ACX Storytellers: Rosalind James

Audie-nominated ACX author Rosalind James has done it all throughout her audiobook journey. A longtime audiobook listener, Rosalind self-published 6 titles through ACX, driving enough buzz and sales of her audiobooks that Audible Studios bought the rights to her next series. She joins us today to share her path to success and the benefits of a varied audiobook portfolio.

Rosalind

Audie-nominated ACX author Rosalind James.

Almost exactly a year ago, my first audiobook, Just This Once (Escape to New Zealand), went live on Audible via ACX. To say that I didn’t know what to expect would be an understatement. Not only was the book my first work of fiction, it was my narrator’s first audiobook. That doesn’t sound like a recipe for success, does it?

The results of that experiment, and the four books in the series that have followed it over the past year, have far exceeded my expectations. It hasn’t been cheap­ (more than $16,000 for narration), but I’ve earned a good return ($35,000 so far), publishing-industry visibility and credibility, and—to my utter shock—an Audie nomination in the Romance category for that first book.

Why did it work? I think partly because, as an early adopter with hundreds of books in my audio library, I knew what to listen for. The narrator is truly an equal partner in an audiobook—not just a reader, but an actor. A talented narrator can make a good book great and a great book outstanding. When it came time to pick my own narrator, I opted to pay upfront (in the $200-400 per finished hour range) in order to attract the quality I wanted. I was able to choose from a multitude of excellent narrators, and the one I cast, Claire Bocking, absolutely nailed the feel and tone of the book. She somehow read that little piece of an emotional scene at the end of the book exactly the way it had played out in my head. Readers (not to mention the Audie judges) have felt the same way, and I have reaped the benefits.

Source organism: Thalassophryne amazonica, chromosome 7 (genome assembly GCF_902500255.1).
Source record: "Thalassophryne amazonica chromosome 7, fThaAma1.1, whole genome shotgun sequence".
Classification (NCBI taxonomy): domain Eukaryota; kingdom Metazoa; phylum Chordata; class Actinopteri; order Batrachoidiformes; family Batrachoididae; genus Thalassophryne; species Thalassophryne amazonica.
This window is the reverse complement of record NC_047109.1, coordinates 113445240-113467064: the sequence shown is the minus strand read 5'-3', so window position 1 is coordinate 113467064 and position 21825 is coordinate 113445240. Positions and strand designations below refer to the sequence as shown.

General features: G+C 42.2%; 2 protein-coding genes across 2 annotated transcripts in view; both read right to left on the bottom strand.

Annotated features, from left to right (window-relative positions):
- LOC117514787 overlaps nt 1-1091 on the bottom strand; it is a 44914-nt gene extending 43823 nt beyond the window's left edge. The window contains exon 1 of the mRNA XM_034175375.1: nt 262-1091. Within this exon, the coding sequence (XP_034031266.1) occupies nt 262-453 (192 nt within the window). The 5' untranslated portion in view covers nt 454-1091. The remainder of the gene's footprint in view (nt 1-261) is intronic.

Just This Once_HDNot to say that the past year has been entirely smooth. First, there was listening to the auditions. I had to have my grown son sit with me to do it—that is how strange it felt to listen to my words spoken aloud. And after three books produced by three different studios, Claire has finally settled on producing them herself, facing her own learning curve. Fortunately, through all the trials, her acting talent has never wavered, and the books just keep getting better and better.